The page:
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Woman having difficulty concentrating because of hearing loss.

A term that gets frequently tossed around in context with aging is “mental acuity”. Most health care or psychology professionals call it sharpness of the mind in layman’s terms, but there are several aspects that play into the measurement of mental acuity. A person’s mental acuity is affected by several elements such as memory, concentration, and the ability to comprehend and understand.

Mind-altering conditions such as dementia are usually thought of as the culprit for a decrease in mental acuity, but hearing loss has also been consistently associated as another significant cause of cognitive decline.

The Relationship Between Dementia And Your Hearing

In fact, research out of Johns Hopkins University uncovered a connection between hearing loss, dementia and a reduction in cognitive function. A six year study of 2000 people between the ages of 75-85 found that there was a 30 to 40 percent faster mental decline in individuals who had from loss of hearing.

Memory and concentration were two of the functions outlined by the study in which researchers observed a reduction in cognitive capabilities. And though loss of hearing is often regarded as a normal part of aging, one Johns Hopkins professor advised against downplaying its significance.

Complications From Hearing Impairments Besides Loss of Memory

In another study, those same researchers found that a case of hearing impairment could not only speed up the process of cognitive decline, but is more likely to result in stress, depression or periods of sadness. In addition, that study’s hearing-impaired participants were more likely to become hospitalized or injured in a fall.

A study of 600 older adults in 2011 concluded that participants who suffered from hearing loss at the beginning of the study were more inclined to experience dementia than people who have normal hearing. And an even more telling statistic from this study was that the probability of someone developing a mind-weakening condition and loss of hearing had a direct correlation. Symptoms of dementia were as much as five times more probable in patients with more extreme hearing loss.

And other studies internationally, besides this Johns Hopkins study, have also drawn attention to the loss of mental aptitude and hearing loss.

A Correlation Between Mental Decline And Hearing Loss is Backed by International Research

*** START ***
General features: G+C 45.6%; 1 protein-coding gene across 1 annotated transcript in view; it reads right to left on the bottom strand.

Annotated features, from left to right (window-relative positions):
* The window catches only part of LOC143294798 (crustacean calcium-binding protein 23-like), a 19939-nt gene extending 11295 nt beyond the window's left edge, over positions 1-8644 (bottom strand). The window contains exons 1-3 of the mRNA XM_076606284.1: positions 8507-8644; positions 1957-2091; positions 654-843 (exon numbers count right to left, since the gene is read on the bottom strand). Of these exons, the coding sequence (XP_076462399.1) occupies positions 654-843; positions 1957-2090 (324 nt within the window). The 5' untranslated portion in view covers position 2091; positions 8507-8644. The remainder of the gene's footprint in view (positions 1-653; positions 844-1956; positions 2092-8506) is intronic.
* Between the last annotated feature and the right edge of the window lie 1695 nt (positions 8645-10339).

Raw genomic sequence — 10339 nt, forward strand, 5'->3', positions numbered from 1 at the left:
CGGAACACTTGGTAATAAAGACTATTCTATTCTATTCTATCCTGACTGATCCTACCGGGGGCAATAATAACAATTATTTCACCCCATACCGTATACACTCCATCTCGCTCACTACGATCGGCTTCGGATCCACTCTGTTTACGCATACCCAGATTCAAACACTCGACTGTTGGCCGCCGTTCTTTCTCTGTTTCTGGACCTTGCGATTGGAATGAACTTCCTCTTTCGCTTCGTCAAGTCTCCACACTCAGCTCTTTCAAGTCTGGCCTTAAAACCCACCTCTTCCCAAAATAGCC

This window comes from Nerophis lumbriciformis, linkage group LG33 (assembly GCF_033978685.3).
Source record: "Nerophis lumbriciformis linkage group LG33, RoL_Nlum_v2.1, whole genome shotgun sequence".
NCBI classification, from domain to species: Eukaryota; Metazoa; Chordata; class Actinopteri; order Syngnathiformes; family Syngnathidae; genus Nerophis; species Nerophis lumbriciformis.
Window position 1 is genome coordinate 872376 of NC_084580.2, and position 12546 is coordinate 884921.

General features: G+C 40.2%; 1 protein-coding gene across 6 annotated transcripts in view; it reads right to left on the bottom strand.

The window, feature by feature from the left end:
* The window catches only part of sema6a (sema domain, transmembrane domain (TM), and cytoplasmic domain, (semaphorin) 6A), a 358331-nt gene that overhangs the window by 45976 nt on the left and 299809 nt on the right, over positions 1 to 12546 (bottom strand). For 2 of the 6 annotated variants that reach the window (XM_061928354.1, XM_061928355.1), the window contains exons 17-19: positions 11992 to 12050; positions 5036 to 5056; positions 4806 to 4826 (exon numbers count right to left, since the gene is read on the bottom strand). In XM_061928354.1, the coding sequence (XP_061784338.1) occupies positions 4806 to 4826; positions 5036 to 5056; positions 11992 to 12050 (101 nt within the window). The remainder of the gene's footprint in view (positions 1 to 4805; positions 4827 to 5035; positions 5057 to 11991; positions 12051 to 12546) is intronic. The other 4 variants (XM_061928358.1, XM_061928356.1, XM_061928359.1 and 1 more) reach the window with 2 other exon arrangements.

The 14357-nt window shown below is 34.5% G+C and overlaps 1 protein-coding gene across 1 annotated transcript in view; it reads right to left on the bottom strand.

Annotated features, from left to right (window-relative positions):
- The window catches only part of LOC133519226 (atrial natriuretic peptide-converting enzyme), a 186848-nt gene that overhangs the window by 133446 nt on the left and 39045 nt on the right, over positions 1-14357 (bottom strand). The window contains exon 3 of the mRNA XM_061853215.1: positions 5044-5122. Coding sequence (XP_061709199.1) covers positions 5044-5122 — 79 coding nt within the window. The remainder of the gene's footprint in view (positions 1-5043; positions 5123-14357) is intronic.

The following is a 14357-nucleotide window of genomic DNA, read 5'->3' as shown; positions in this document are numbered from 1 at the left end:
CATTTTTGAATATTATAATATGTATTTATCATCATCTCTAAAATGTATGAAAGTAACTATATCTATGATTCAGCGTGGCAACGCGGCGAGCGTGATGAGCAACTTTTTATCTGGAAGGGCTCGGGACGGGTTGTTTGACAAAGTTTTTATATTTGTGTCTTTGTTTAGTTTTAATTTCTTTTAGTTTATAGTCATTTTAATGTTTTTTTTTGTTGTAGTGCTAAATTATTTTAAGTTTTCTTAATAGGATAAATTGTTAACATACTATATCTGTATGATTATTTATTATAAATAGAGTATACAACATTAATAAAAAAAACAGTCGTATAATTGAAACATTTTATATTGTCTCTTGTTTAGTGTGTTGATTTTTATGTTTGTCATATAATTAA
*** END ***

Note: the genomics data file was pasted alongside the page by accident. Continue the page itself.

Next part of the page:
Published in 2014, a University of Utah study of 4,400 seniors discovered similar findings in that those with hearing impairments developed dementia more frequently and sooner than those with normal hearing.

One study in Italy took it a step further and investigated age related hearing loss by examining two separate causes. People who have normal hearing loss or peripheral hearing loss were not as likely to have mental disability than people with central hearing loss. This was concluded after scientists studied both peripheral and central hearing loss. People with central hearing loss, which is caused by an inability to process sound, commonly struggle to comprehend the words they can hear.

Scores on cognitive tests involving memory and thought were lower in participants who also had low scores in speech and comprehension, according to the Italian study.

Even though the cause of the relationship between loss of hearing and cognitive impairment is still not known, researchers are confident in the connection.

The Way Hearing Loss Can Affect Mental Acuity

However, researchers involved with the study in Italy do have a theory that revolves around the brain’s temporal cortex. When talking about that potential cause, the study’s lead researcher emphasized the importance of the brain’s superior temporal gyrus located above the ear, these ridges on the cerebral cortex play a role in the recognition of speech and words.

The auditory cortex functions as a receiver of information and undergoes changes as we grow older along with the memory parts of the temporal cortex which may be a conduit to a loss of neurons in the brain.

What to do if You Have Hearing Loss

A pre-clinical stage of dementia, as reported by the Italian study, is parallel to a mild form of cognitive impairment. Despite that pre-clinical diagnosis, it’s most definitely something to take seriously. And the number of Americans who might be at risk is shocking.

Two out of every three people over the age of 75 have lost some hearing ability, with a total of 48 million Americans suffering what is considered to be significant hearing loss. Even 14 percent of people between the ages of 45 and 64 are impacted by loss of hearing.

Hearing aids can provide a significant improvement in hearing function mitigating dangers for many people and that’s the good news. This is according to that lead author of the Italian study.
Make an appointment with a hearing care specialist to see if you need hearing aids.

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